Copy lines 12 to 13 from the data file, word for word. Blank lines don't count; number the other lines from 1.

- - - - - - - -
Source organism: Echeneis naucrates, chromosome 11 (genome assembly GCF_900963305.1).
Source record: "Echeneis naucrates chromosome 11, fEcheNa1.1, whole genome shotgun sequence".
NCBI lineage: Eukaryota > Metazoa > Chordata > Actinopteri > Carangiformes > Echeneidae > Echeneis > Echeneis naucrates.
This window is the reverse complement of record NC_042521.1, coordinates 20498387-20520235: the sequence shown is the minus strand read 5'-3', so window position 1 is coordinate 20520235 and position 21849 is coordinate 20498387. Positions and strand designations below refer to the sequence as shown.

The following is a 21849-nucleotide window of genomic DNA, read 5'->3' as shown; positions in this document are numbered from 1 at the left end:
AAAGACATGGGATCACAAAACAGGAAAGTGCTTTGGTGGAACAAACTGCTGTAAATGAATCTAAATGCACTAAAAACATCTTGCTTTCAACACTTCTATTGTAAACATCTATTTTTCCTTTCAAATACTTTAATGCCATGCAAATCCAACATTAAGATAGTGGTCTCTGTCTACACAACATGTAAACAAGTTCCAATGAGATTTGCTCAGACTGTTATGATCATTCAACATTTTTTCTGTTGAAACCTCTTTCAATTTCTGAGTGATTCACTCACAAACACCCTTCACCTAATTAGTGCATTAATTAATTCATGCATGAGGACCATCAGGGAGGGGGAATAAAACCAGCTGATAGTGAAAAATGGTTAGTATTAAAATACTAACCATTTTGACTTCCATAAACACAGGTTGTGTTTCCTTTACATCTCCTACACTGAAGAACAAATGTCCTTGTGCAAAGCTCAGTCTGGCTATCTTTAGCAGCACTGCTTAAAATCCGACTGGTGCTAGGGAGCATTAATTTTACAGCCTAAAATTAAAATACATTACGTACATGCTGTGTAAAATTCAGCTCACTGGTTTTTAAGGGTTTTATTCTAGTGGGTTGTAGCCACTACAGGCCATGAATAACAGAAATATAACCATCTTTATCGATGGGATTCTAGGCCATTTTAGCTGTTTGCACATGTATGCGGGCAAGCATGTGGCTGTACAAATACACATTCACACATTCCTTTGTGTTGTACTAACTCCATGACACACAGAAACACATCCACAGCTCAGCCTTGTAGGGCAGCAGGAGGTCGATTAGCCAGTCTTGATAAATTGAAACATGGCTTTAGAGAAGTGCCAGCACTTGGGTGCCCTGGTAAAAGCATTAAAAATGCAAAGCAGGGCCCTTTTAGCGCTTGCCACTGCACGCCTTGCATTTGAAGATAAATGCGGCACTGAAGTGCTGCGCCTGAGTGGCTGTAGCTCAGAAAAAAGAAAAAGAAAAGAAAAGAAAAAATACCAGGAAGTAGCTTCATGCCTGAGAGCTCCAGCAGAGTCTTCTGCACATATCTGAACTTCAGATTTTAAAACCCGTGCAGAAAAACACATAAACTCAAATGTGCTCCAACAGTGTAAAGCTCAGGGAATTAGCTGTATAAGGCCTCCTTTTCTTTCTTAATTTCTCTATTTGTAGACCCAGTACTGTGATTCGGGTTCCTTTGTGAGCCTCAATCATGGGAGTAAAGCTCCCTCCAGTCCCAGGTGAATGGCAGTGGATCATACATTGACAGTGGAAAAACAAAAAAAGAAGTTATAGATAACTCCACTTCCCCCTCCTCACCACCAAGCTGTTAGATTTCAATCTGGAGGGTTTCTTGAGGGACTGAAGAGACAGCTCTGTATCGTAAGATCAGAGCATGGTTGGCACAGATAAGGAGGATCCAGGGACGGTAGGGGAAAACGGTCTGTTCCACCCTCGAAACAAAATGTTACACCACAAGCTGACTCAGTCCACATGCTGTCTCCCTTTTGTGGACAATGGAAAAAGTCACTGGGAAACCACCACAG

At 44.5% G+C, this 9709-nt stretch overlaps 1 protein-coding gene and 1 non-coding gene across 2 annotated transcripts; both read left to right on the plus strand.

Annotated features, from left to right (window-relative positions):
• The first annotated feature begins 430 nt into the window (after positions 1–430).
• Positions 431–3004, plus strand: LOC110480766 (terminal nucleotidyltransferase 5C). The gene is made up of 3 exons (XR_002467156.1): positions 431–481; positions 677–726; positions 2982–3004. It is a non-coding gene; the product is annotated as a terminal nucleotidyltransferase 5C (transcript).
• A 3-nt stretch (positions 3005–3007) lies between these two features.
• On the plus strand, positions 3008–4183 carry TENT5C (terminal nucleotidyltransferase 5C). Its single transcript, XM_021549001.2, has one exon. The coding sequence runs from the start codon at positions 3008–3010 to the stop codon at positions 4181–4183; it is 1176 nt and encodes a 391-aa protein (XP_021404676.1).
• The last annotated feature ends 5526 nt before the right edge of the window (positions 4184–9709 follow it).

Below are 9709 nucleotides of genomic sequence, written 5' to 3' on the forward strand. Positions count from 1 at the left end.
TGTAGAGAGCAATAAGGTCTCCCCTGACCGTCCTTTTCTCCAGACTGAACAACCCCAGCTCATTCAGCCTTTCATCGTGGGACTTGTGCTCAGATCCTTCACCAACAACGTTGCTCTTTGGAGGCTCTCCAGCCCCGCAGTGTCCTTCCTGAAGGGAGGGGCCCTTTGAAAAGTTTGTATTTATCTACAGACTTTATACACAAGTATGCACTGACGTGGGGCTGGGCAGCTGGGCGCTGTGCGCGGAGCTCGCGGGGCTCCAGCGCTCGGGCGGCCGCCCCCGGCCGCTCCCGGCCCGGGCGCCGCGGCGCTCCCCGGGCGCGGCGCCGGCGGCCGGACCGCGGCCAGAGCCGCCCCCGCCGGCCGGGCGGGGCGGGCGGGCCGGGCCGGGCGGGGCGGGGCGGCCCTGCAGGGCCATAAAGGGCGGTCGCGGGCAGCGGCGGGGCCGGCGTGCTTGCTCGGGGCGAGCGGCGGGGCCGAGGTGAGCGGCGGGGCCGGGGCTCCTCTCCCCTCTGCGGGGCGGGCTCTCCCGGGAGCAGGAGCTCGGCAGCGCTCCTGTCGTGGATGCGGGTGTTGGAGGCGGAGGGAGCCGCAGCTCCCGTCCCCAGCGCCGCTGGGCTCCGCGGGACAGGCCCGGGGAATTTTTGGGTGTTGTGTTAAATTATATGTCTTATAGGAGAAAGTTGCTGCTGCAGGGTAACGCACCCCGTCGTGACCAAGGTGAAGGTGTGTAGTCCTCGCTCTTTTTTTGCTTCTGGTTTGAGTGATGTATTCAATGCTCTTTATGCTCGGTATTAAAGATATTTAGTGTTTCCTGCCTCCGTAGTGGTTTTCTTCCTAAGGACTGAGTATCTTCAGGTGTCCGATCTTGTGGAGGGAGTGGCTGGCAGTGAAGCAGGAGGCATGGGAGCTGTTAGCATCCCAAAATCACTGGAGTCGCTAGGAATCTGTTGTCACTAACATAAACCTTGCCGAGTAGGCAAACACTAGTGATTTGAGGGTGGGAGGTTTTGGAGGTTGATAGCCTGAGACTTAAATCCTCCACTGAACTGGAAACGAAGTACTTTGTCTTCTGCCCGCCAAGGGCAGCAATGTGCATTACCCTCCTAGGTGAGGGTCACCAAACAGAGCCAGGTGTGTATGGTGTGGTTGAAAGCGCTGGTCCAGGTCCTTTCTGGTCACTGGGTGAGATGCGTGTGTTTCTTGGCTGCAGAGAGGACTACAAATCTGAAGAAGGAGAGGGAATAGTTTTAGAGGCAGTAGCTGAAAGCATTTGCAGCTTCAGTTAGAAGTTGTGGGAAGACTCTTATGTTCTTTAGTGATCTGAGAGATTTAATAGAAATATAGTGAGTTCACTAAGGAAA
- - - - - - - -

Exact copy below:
• On the plus strand, positions 3008–4183 carry TENT5C (terminal nucleotidyltransferase 5C). Its single transcript, XM_021549001.2, has one exon. The coding sequence runs from the start codon at positions 3008–3010 to the stop codon at positions 4181–4183; it is 1176 nt and encodes a 391-aa protein (XP_021404676.1).
• The last annotated feature ends 5526 nt before the right edge of the window (positions 4184–9709 follow it).